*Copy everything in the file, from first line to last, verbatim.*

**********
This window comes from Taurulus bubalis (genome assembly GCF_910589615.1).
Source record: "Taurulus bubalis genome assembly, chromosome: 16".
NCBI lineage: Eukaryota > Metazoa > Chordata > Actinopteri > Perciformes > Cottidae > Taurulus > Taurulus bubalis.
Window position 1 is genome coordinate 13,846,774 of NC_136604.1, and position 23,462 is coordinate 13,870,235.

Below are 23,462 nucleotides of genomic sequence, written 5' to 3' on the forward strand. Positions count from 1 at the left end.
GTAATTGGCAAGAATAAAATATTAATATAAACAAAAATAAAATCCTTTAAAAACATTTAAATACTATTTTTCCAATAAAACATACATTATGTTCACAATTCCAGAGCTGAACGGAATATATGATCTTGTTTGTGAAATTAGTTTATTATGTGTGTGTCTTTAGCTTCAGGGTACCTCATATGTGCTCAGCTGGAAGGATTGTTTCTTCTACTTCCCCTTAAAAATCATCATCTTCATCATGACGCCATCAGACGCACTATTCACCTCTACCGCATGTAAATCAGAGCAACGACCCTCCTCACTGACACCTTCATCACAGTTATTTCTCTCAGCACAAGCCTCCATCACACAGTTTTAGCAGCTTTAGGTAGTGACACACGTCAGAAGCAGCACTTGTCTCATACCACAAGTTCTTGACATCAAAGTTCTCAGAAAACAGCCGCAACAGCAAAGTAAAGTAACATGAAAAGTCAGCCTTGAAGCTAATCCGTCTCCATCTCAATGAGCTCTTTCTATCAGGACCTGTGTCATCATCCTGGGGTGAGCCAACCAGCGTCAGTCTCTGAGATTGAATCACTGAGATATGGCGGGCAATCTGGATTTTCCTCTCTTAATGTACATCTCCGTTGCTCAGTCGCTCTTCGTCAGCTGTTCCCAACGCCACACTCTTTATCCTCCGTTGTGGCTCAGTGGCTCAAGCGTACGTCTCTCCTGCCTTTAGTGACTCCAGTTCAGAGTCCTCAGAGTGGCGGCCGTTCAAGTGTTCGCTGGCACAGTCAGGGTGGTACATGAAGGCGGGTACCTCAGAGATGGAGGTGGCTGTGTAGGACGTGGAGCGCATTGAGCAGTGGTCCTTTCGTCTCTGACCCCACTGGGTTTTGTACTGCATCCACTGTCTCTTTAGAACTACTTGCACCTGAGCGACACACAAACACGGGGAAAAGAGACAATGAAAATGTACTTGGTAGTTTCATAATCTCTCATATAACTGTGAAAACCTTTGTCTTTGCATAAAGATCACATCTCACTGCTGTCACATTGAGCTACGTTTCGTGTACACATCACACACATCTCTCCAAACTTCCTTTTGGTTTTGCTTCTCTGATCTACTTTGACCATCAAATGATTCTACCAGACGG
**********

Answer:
This window comes from Taurulus bubalis (genome assembly GCF_910589615.1).
Source record: "Taurulus bubalis genome assembly, chromosome: 16".
NCBI lineage: Eukaryota > Metazoa > Chordata > Actinopteri > Perciformes > Cottidae > Taurulus > Taurulus bubalis.
Window position 1 is genome coordinate 13,846,774 of NC_136604.1, and position 23,462 is coordinate 13,870,235.

Below are 23,462 nucleotides of genomic sequence, written 5' to 3' on the forward strand. Positions count from 1 at the left end.
GTAATTGGCAAGAATAAAATATTAATATAAACAAAAATAAAATCCTTTAAAAACATTTAAATACTATTTTTCCAATAAAACATACATTATGTTCACAATTCCAGAGCTGAACGGAATATATGATCTTGTTTGTGAAATTAGTTTATTATGTGTGTGTCTTTAGCTTCAGGGTACCTCATATGTGCTCAGCTGGAAGGATTGTTTCTTCTACTTCCCCTTAAAAATCATCATCTTCATCATGACGCCATCAGACGCACTATTCACCTCTACCGCATGTAAATCAGAGCAACGACCCTCCTCACTGACACCTTCATCACAGTTATTTCTCTCAGCACAAGCCTCCATCACACAGTTTTAGCAGCTTTAGGTAGTGACACACGTCAGAAGCAGCACTTGTCTCATACCACAAGTTCTTGACATCAAAGTTCTCAGAAAACAGCCGCAACAGCAAAGTAAAGTAACATGAAAAGTCAGCCTTGAAGCTAATCCGTCTCCATCTCAATGAGCTCTTTCTATCAGGACCTGTGTCATCATCCTGGGGTGAGCCAACCAGCGTCAGTCTCTGAGATTGAATCACTGAGATATGGCGGGCAATCTGGATTTTCCTCTCTTAATGTACATCTCCGTTGCTCAGTCGCTCTTCGTCAGCTGTTCCCAACGCCACACTCTTTATCCTCCGTTGTGGCTCAGTGGCTCAAGCGTACGTCTCTCCTGCCTTTAGTGACTCCAGTTCAGAGTCCTCAGAGTGGCGGCCGTTCAAGTGTTCGCTGGCACAGTCAGGGTGGTACATGAAGGCGGGTACCTCAGAGATGGAGGTGGCTGTGTAGGACGTGGAGCGCATTGAGCAGTGGTCCTTTCGTCTCTGACCCCACTGGGTTTTGTACTGCATCCACTGTCTCTTTAGAACTACTTGCACCTGAGCGACACACAAACACGGGGAAAAGAGACAATGAAAATGTACTTGGTAGTTTCATAATCTCTCATATAACTGTGAAAACCTTTGTCTTTGCATAAAGATCACATCTCACTGCTGTCACATTGAGCTACGTTTCGTGTACACATCACACACATCTCTCCAAACTTCCTTTTGGTTTTGCTTCTCTGATCTACTTTGACCATCAAATGATTCTACCAGACGG